The initial issue that presented itself as a challenge during the development of the activity (and the learning of the lesson itself) was the complicated government structure of the country, which resulted in a large number of environmental officials over different administration levels, difficult access to many of them and a common practice of not involving the majority of them into state processes.

Operating principles identified for this activity primarily involved setting a comprehensive, consistent and efficient consultation and information sharing system with relevant stakeholders, applying foreign experience to local conditions and ensuring public participation throughout the process.

Strategy / approach chosen to address the issue

The strategy chosen to overcome this initial barrier consisted of undertaking a deep analyses of the legal and institutional framework for environmental protection and information in Bosnia and Herzegovina, getting in touch with all the stakeholders on all levels of governance and setting up a consultation system to ensure that everyone’s voice would be heard and that all relevant data would be properly evaluated.

Implementation of the strategy / chosen approach

I. Preparatory phase

The chosen strategy included several different steps to be taken over the same period of time (mostly the initial phase of the SoER process). First, consultation among UN partners on the Joint Programme and with the government provided a baseline for assessing the legal and institutional framework, which was necessary for identification of key actors and institutions for the reporting process.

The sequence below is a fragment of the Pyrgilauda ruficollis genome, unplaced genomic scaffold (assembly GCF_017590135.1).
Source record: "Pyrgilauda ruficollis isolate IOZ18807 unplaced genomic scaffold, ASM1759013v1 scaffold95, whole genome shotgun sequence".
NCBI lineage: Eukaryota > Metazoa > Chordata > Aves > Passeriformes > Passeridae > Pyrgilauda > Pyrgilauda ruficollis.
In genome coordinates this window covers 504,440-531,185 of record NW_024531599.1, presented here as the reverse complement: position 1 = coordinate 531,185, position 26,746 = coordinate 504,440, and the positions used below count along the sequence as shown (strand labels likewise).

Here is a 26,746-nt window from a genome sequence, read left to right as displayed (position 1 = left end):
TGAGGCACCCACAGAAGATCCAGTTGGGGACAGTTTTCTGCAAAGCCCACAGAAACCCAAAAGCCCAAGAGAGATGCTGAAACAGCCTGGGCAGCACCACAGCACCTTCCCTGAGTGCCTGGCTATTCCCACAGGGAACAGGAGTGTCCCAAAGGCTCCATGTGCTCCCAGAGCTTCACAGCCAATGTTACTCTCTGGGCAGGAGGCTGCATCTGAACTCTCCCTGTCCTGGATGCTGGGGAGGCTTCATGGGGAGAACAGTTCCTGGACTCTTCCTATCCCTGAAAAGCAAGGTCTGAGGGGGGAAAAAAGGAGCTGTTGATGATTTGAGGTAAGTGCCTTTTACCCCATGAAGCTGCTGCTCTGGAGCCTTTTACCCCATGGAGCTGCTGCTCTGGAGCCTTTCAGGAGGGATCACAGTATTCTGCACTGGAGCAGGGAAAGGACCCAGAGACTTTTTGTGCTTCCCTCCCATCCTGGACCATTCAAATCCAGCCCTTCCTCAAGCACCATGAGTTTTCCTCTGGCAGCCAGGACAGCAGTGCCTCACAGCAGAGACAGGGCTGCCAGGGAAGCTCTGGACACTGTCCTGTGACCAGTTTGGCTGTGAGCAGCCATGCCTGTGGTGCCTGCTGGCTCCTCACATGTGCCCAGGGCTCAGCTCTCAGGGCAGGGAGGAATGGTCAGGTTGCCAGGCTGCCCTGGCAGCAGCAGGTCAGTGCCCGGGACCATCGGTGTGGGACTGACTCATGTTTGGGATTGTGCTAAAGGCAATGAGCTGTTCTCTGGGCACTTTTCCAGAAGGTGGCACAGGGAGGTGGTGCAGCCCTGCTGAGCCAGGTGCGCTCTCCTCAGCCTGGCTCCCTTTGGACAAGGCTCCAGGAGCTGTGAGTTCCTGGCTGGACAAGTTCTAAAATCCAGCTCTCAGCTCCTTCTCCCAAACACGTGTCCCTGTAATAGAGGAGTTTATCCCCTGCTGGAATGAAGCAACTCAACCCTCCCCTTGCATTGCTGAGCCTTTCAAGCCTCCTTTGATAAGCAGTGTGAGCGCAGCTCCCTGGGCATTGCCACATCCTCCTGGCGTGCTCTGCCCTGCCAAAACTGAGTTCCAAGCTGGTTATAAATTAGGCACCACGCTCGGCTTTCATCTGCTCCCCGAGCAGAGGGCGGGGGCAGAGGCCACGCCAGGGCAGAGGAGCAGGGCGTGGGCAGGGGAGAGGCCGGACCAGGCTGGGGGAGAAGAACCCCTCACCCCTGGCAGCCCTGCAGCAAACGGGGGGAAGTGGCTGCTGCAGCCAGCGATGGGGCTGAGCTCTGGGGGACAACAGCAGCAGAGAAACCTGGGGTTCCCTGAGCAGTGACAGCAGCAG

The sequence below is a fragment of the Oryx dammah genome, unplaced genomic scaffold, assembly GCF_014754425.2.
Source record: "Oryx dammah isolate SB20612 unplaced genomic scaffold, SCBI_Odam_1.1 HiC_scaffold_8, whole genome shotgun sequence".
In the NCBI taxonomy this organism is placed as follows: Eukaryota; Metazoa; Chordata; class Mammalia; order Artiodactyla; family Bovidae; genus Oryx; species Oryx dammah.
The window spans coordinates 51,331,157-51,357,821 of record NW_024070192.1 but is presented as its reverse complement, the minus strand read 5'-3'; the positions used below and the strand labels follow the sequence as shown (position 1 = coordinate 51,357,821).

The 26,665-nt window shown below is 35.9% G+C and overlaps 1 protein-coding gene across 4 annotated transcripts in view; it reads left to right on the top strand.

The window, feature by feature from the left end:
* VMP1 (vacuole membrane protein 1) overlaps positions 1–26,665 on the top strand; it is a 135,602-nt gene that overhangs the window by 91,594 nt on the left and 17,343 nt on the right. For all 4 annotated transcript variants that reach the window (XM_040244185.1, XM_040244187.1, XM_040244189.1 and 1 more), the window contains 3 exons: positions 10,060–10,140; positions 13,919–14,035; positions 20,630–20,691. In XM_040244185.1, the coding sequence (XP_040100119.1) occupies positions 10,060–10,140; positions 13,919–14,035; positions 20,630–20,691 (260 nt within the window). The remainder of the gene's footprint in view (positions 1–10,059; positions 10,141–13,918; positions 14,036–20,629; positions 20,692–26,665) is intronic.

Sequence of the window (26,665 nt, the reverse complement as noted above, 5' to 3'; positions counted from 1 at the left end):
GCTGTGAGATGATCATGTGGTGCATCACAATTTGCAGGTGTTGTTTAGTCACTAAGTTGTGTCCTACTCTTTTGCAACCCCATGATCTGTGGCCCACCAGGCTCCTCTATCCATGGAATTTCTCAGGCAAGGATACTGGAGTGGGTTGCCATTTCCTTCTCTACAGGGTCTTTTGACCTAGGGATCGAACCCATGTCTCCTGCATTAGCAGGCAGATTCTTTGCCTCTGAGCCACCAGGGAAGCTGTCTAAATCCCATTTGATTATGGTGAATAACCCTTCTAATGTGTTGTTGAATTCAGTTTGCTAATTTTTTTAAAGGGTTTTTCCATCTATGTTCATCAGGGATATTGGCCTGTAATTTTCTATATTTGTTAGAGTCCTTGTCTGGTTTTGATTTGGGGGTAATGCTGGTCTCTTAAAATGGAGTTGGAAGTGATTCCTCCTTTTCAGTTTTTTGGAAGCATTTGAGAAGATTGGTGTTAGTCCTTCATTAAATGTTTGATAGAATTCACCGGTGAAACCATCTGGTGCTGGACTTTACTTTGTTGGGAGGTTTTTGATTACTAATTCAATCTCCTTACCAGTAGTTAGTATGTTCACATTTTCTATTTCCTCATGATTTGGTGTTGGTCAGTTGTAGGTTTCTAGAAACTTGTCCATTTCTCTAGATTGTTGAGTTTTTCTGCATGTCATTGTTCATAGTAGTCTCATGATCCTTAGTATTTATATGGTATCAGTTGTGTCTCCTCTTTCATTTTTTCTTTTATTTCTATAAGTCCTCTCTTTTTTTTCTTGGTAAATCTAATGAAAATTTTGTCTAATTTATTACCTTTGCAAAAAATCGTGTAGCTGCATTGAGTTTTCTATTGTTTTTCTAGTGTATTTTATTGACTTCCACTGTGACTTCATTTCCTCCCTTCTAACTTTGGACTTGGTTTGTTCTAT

II. Involvement phase

The official nominations of participants by their host institutions in the SoE reporting process helped the JP to establish a strong and competent network of experts. The most important tool for the implementation of the strategy were stakeholder workshops. The first one was held in October 2010 and gathered over 50 officially nominated experts to discuss main pillars of the process, such as the methodology, indicators and dynamics of work.

III. Implementation phase

The kick-off meeting was followed by a series of e-discussions among stakeholders and, after the SoER contents were defined, a questionnaire was sent to virtually all institutions dealing with the environment in the country (including private companies, state professional agencies, academia, NGOs etc) about availability, quality and range of data each of them collects, analyses and/or distributes.

Data Gap Analysis for the Environmental Information System: survey and the resulting report on the future EIS – document produced as an outcome of the initial assessment of environmental data available. Also, the Database of local and international experts was developed at this stage based on existing experts databases and recommendations obtained from relevant institutions.

The second National Stakeholder Workshop was held in September 2011 with even more participants who discussed the 1st draft of the Report.

Information on the SoER process and Database of experts uploaded online (http://unep.ba).

The third National Stakeholder Workshop was held in April 2012 was focused on assessing the process up to that stage and discussing the 2nd draft of the Report by chapters and subjects. All gaps identified on the meeting were fixed, followed by another round of online consultations with all main stakeholders in the process.

IV. Finalization phase